Developed in accordance with the Personal Information Protection and Electronic Documents Act, here are the rules that C&C Counselling adheres to in collecting personal information and in ensuring client confidentiality.
What we collect and why
As counsellors and consultants, we collect, use and disclose personal information for the primary purpose of serving our clients. In the course of our work, we may collect information about a client’s health history, including his/her counselling/psychotherapy, and family history, physical condition and function, and social situation.
This information is used to help us assess the needs of our clients, to advise them of options, and to provide the interventions of their choice when requested. Information may also be collected to obtain a baseline of health and social information so that in providing on-going health services it is possible to identify changes that occur over time. It is extremely rare for us to collect any information without the client’s express consent, but this might occur if we were to believe the client would consent if asked and it is impractical to obtain consent (e.g., if a family member calls in with a change of address).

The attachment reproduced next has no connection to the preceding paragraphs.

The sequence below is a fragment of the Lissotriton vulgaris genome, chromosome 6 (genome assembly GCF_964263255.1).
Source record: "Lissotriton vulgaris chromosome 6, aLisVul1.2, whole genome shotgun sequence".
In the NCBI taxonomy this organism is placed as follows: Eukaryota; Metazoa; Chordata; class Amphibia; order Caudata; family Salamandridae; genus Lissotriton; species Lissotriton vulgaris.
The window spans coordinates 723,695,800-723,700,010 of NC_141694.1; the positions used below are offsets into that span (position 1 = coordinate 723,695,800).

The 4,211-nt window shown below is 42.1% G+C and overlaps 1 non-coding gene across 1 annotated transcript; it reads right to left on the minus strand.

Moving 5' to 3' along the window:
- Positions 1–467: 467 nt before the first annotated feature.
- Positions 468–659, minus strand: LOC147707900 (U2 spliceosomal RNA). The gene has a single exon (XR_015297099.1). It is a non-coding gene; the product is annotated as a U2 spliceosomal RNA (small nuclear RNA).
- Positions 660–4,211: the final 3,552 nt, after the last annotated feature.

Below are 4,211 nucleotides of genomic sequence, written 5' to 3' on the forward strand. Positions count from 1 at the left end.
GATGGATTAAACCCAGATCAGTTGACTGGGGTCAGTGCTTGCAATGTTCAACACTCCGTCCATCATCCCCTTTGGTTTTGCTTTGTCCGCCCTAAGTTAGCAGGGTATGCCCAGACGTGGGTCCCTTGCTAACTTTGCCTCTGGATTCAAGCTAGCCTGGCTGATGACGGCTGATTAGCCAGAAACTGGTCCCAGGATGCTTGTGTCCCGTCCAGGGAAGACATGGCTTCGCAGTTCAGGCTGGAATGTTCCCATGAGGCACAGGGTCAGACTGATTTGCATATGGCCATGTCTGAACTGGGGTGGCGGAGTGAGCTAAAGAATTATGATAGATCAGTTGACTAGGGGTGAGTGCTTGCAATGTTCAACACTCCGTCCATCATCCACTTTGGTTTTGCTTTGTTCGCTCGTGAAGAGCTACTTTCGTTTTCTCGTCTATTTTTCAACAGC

As a member in good standing with the College of Social Workers and Social Service Workers of Ontario, all staff at C&C Counselling Services are expected to adhere to the Social Worker’s Code of Ethics. Counselling services are confidential, with the exception of your signed consent to release your information. Your information cannot be discussed with anyone without your permission.
However, there are four standard situations in which professionals, due to legal and ethical obligations, cannot maintain confidentiality:
- If we believe you are at serious risk of harming yourself or someone else;
- If we receive information about child abuse (physical, sexual, emotional/neglect), and there is any degree of risk to other children, the law requires that we report this to the relevant Children’s Aid Society;
- If ordered to do so by the court, we must surrender the information they request; and
- If we receive information about inappropriate sexual conduct of a regulated health professional, we must alert the respective college of that health professional.
If you believe there is a mistake in the information we have, you have the right to ask for it to be corrected. This applies to factual information and not to any professional opinions we have formed. We may ask you to provide documentation that our files are wrong. Where we agree that a mistake has been made, we will make the correction and notify anyone to whom we sent this information. If we do not agree that a mistake has been made, we will agree to include in the file a brief statement from you on the point and we will forward that statement to anyone else who received the earlier information.